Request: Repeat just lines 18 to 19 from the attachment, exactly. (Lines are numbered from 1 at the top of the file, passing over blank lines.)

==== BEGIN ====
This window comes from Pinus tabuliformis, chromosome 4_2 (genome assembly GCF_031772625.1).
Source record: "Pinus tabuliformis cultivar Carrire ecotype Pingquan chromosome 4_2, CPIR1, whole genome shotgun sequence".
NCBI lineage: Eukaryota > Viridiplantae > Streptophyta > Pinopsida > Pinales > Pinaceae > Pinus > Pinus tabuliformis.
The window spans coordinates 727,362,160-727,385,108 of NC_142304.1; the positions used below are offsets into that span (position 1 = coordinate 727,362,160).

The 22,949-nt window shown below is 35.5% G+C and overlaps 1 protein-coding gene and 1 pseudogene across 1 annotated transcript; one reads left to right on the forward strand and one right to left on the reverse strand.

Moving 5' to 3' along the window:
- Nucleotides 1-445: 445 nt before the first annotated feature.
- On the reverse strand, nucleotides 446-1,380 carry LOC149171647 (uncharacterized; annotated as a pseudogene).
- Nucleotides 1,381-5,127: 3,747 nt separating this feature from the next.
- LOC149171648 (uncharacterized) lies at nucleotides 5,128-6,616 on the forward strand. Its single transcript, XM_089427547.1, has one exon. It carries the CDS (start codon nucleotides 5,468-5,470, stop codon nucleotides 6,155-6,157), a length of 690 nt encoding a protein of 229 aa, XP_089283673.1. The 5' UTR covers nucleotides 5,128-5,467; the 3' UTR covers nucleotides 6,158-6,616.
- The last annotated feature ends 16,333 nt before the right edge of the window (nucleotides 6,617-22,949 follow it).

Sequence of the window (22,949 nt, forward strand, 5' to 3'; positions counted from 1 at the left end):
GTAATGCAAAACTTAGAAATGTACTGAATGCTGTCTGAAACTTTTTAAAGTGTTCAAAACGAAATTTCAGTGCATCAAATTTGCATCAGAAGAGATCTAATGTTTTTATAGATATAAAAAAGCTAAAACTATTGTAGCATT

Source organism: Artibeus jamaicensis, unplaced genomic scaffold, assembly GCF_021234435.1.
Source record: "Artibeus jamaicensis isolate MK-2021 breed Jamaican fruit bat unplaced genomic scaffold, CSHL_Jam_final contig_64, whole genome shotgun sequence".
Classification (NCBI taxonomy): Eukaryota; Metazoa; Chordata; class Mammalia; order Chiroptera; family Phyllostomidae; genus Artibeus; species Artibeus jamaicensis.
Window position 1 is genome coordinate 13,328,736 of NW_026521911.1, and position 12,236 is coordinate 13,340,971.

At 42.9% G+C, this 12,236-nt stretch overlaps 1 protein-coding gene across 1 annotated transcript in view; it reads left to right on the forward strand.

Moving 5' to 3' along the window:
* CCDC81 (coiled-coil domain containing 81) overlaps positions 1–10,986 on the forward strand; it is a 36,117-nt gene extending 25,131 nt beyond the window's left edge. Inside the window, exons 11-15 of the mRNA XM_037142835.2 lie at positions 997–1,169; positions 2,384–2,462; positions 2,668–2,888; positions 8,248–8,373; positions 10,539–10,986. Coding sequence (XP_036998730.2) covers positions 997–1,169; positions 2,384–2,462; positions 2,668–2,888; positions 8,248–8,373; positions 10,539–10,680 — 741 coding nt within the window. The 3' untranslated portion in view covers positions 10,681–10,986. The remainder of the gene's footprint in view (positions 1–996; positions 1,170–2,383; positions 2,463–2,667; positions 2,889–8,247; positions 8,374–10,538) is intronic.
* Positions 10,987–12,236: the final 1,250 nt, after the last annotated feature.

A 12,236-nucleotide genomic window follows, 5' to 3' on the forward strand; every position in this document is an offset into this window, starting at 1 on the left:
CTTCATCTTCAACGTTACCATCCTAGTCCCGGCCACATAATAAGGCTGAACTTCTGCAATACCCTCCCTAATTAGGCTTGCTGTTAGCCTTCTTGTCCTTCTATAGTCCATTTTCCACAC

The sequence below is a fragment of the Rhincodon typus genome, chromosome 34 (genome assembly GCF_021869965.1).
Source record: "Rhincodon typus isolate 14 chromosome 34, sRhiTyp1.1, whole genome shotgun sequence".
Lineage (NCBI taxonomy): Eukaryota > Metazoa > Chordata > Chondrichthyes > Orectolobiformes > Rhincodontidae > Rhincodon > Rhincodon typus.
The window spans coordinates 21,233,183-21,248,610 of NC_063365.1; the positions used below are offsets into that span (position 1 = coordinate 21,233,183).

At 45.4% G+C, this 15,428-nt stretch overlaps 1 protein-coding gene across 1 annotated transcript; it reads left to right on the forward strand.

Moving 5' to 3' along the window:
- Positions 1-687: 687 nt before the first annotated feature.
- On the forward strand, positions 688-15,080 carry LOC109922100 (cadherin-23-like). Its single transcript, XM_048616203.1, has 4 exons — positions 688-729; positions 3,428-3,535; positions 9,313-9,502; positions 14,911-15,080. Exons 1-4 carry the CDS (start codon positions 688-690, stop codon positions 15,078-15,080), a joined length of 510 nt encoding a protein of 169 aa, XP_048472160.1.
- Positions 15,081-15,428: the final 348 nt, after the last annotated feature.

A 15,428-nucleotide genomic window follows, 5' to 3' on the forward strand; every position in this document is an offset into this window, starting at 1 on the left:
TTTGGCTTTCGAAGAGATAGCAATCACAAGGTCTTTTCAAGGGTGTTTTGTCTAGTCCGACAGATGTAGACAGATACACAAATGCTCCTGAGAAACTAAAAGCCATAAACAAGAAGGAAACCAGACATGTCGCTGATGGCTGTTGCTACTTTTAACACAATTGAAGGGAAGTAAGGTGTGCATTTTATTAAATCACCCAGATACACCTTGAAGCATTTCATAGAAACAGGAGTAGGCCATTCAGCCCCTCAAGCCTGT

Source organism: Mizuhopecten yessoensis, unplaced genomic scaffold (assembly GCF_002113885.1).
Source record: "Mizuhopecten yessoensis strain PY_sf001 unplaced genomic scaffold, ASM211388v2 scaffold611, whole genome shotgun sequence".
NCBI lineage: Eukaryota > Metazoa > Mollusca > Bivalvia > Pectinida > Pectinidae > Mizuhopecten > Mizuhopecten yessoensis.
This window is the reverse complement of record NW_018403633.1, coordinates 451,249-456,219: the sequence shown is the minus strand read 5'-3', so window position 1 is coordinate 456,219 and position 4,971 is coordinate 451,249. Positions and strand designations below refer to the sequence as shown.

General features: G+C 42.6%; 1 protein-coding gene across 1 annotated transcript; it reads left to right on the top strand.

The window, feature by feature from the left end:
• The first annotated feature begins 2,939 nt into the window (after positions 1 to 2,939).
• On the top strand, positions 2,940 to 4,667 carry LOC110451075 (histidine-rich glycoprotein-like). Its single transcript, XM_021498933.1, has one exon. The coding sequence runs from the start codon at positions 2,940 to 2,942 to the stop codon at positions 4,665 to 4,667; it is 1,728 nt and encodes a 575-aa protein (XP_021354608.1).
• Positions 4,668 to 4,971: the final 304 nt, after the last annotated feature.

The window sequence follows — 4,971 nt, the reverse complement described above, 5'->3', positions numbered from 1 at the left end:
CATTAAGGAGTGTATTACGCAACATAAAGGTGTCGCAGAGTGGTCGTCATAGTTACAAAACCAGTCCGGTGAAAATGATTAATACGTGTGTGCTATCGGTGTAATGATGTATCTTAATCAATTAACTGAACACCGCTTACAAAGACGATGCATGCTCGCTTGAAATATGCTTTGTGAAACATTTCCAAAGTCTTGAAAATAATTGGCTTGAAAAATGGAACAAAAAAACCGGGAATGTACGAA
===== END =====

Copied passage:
At 42.9% G+C, this 12,236-nt stretch overlaps 1 protein-coding gene across 1 annotated transcript in view; it reads left to right on the forward strand.

Moving 5' to 3' along the window: